Japan has seen a revival in creepy, atmospheric horror movies over the past few years, largely
due to two potent franchises, both of which have reached the American market and have spawned
remakes: Ringu (which became The Ring) and Ju-on (currently topping the
US box-office as The Grudge). The Ju-on installment that served as the basis of
The Grudge (not surprisingly titled Ju-on - The Grudge) delivers incredibly
creepy atmosphere and tension with minimal gore or violence.
In fact, the film is
minimal in nearly every aspect. The sets, costumes, and directing style are all put together
in their own clean, simple styles. The story concerns the spirits of those who died in a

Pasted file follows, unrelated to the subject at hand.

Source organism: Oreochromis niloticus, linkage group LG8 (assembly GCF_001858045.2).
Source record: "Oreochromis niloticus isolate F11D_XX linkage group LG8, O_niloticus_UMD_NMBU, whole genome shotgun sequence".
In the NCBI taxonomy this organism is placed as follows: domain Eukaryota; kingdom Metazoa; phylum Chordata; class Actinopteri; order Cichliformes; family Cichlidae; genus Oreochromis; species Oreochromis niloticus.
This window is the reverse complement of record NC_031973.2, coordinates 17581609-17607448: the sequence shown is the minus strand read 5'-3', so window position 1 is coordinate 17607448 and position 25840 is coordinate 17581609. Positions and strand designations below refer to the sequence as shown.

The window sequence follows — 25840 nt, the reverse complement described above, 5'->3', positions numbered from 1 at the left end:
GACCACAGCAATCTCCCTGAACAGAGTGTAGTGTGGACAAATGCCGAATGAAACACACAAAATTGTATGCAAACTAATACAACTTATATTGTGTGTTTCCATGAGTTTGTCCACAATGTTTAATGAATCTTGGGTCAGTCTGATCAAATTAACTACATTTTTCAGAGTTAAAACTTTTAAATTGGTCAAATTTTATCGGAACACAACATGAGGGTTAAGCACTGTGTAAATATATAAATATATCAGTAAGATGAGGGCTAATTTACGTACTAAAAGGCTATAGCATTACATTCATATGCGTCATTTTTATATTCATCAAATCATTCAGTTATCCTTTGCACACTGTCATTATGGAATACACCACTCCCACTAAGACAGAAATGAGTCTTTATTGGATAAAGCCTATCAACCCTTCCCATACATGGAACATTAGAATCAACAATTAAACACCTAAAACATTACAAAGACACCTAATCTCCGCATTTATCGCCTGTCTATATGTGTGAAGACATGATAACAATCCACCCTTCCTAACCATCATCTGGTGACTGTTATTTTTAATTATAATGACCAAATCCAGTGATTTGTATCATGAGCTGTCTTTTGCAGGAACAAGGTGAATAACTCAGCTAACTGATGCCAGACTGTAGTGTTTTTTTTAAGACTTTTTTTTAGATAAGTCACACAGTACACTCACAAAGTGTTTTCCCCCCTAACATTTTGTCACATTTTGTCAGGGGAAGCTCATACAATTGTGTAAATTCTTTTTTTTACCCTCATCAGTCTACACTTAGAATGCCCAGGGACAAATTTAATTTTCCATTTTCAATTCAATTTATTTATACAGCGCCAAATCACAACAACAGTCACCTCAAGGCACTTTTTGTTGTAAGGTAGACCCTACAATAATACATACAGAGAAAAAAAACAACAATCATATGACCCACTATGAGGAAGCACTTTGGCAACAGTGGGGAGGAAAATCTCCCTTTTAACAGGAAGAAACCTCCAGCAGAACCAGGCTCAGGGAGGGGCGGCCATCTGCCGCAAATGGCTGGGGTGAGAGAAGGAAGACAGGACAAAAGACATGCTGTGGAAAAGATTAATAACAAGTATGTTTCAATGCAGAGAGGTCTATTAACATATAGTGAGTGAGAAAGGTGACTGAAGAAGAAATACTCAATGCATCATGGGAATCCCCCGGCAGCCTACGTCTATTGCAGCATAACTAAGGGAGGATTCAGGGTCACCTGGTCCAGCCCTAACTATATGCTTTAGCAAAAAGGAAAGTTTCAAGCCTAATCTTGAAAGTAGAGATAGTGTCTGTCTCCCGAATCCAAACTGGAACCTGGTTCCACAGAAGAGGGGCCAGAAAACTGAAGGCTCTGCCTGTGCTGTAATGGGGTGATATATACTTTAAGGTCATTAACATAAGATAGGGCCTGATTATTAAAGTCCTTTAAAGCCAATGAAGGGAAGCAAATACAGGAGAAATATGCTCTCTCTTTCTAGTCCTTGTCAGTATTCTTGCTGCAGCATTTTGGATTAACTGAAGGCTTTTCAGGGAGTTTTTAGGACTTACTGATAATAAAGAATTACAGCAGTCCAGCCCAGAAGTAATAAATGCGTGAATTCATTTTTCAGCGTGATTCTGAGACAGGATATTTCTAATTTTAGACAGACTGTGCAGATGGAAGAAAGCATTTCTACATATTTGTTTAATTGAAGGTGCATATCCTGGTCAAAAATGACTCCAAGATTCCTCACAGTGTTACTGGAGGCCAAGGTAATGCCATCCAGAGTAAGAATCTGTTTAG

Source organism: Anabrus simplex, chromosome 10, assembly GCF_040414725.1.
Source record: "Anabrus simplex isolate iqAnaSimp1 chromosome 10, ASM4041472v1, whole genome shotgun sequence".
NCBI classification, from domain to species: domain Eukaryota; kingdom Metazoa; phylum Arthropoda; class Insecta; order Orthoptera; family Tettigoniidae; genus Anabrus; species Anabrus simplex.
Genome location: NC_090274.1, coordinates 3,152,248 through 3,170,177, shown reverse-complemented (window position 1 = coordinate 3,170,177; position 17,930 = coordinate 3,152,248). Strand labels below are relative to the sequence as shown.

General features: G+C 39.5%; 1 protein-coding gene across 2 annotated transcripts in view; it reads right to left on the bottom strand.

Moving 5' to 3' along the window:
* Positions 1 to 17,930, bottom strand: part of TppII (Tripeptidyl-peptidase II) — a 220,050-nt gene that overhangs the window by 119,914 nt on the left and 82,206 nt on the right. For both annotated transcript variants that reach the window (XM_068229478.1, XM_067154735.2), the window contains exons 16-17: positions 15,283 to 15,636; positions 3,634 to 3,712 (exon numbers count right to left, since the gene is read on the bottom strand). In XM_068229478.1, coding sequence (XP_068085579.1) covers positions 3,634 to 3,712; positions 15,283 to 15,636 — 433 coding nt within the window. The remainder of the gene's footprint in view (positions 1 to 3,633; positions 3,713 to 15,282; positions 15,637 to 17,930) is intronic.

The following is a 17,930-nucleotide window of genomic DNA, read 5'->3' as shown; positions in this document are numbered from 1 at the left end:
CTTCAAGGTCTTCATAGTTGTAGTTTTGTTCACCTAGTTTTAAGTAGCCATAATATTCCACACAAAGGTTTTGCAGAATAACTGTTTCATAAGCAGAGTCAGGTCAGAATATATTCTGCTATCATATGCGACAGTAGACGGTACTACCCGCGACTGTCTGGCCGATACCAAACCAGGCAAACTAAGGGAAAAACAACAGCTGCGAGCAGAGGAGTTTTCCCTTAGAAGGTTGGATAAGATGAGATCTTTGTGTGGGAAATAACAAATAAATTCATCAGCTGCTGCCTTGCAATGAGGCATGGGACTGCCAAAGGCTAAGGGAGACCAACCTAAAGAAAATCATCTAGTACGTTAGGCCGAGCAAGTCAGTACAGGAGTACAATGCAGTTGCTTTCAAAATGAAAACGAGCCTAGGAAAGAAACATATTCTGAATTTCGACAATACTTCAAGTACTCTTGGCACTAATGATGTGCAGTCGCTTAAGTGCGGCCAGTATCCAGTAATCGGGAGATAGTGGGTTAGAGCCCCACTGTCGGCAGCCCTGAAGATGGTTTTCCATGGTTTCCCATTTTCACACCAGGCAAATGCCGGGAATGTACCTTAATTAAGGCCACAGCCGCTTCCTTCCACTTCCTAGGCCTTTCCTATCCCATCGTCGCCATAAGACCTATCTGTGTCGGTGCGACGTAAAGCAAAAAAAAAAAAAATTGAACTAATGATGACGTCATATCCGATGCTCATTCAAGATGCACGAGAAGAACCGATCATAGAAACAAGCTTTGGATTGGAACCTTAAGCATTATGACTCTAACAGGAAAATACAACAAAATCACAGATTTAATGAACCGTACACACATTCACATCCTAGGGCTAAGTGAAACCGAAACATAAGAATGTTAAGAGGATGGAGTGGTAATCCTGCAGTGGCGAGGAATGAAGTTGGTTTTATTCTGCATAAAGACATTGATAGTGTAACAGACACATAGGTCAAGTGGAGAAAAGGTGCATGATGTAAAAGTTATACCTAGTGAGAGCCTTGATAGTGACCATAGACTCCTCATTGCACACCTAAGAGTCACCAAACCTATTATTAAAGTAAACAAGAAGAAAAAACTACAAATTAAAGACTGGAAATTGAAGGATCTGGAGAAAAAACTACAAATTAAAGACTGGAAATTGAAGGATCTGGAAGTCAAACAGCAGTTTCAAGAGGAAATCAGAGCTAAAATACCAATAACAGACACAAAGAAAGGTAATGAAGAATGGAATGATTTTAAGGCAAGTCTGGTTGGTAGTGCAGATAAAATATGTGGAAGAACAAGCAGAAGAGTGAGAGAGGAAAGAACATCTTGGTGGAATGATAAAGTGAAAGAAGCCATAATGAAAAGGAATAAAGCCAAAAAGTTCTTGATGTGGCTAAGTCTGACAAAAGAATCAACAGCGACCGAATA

particularly violent manner. The legend the film builds on suggests that those souls haunt the
living, particularly those who enter the site of their deaths. Most of the characters meet
their demise after entering a particular house that was formerly inhabited by a family
briefly glimpsed in the horrifying opening moments of the film. Little is shown of what
happened there but the film suggests that a husband and father dispatched his wife and young
son in a
particularly gruesome manner. This sequence sets up the film as a bloodbath but in fact it's
of the style of the rest of the film.
Ju-on - The Grudge is so minimal that it feels at times like nothing is even going on.
But the sense of dread created by director Takashi Shimizu makes even the most mundane moments
tingle with nervous energy. He achieves this by marrying two seemingly-conflicting pacing
techniques: First, the film features a fractured narrative. Structured as a series of segments
(each featuring its own title card named after that sequence's main character), the chronology